In no way was my mother Italian, nor my father. Mom's side was pure Irish and Dad's side, I have always referred to "Heinz 57", as in 57 varieties of ethnicity. Yes, that would be all American, and yes that would include my Dad's grandmother being 1/2 Cherokee indian, so I guess that nails the all American thing. I am, however, Italian by marriage and spirit, and live in the heart of Piedmont Italy, so if you think this recipe isn't the real Italian deal, then think again. I've mentioned before in other posts that we grew up on my mom's delicious country farm food, like fried chicken, mashed potatoes and milk gravy, my father's absolute all time favorite meal, but I still remember distinctly the day we had spaghetti for the first time in our family. It was a revelation. When this lasagna recipe came into my mother's repertoire, suffice to say, it was much loved and oft requested for those special occasions, like birthday meals, graduations, etc. when Mom asked what we wanted her to make.
Thanks to my dear sister in law Beverly, I now have the recipe to share with you.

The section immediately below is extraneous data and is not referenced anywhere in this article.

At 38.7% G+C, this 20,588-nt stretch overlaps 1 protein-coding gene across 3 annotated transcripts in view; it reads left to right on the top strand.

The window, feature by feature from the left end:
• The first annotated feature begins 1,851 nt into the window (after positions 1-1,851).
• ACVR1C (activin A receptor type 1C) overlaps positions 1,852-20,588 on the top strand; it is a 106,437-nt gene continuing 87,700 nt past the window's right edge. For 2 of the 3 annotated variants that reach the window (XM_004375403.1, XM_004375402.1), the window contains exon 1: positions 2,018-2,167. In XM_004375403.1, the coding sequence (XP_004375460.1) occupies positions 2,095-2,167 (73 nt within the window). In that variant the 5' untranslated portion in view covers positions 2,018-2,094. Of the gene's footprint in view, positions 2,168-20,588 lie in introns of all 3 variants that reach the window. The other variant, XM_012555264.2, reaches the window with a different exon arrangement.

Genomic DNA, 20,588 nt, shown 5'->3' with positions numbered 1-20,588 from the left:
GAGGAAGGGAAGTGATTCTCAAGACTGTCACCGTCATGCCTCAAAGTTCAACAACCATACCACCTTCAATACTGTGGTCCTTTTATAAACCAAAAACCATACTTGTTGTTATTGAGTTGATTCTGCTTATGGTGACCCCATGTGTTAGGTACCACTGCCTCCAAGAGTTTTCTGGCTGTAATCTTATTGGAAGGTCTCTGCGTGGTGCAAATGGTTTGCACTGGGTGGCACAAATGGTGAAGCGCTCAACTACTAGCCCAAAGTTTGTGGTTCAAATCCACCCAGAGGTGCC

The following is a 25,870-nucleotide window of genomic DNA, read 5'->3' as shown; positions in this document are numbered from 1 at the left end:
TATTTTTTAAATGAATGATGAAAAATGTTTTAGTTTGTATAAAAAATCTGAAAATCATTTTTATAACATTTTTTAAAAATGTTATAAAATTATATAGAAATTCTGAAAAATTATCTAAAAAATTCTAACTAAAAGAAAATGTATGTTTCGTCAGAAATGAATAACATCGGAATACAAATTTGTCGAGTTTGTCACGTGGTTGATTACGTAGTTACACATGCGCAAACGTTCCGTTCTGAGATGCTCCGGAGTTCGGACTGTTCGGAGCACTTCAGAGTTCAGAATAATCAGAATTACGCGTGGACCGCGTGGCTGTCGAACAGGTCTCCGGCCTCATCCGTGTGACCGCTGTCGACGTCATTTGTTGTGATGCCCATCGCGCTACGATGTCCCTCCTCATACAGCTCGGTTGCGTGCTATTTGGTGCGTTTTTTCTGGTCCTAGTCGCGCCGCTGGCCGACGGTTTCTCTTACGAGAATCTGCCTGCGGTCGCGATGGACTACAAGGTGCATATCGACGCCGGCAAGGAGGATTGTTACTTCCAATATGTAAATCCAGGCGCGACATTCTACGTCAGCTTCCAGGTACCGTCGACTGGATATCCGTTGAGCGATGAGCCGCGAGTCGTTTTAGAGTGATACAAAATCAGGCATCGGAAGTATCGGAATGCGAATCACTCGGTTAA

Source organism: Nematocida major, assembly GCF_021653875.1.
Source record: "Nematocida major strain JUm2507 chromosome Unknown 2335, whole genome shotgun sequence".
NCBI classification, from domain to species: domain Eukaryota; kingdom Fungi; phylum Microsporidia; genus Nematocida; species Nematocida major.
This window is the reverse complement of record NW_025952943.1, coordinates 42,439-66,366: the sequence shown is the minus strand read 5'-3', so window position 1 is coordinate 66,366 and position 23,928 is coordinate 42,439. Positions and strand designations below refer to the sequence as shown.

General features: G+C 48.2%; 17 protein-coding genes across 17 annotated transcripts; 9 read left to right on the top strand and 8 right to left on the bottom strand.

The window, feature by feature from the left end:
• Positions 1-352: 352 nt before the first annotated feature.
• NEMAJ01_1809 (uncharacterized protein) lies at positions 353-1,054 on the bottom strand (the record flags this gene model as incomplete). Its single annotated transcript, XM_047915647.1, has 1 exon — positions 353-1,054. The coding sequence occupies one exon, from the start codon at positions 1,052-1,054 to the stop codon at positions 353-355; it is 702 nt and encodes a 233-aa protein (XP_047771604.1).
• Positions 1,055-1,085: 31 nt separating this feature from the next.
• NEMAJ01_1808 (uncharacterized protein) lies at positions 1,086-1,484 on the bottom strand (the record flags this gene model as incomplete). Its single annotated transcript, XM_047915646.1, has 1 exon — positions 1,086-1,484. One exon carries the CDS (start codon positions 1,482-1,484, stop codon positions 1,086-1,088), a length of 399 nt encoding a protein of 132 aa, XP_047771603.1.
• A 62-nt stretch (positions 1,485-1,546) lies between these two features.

We visited with my brother Gerry and Bev, a couple of years ago and Beverly jumped up after a long working day and whipped this up in nothing flat. So many memories came flooding back from the days spent round the dinner table of my parents. Food does that doesn't it? It can transport you back to very specific places in time. I have always aspired to making memorable meals and memorable times, thanks to my mother's tireless efforts. She had that pretty much covered. We always had a table set for our family of six, but there was always room for more and we always seemed to have someone either staying with us or coming over for a meal most of the time. I have often referred to my mother as running a boarding house with out the benefit of help or compensation. She did have a lot of admirers as she was a wonderful cook. We spent a lot of time around the dining room table discussing a vast array of subjects with a vast array of people, lingering over pie and coffee with a bottomless cup.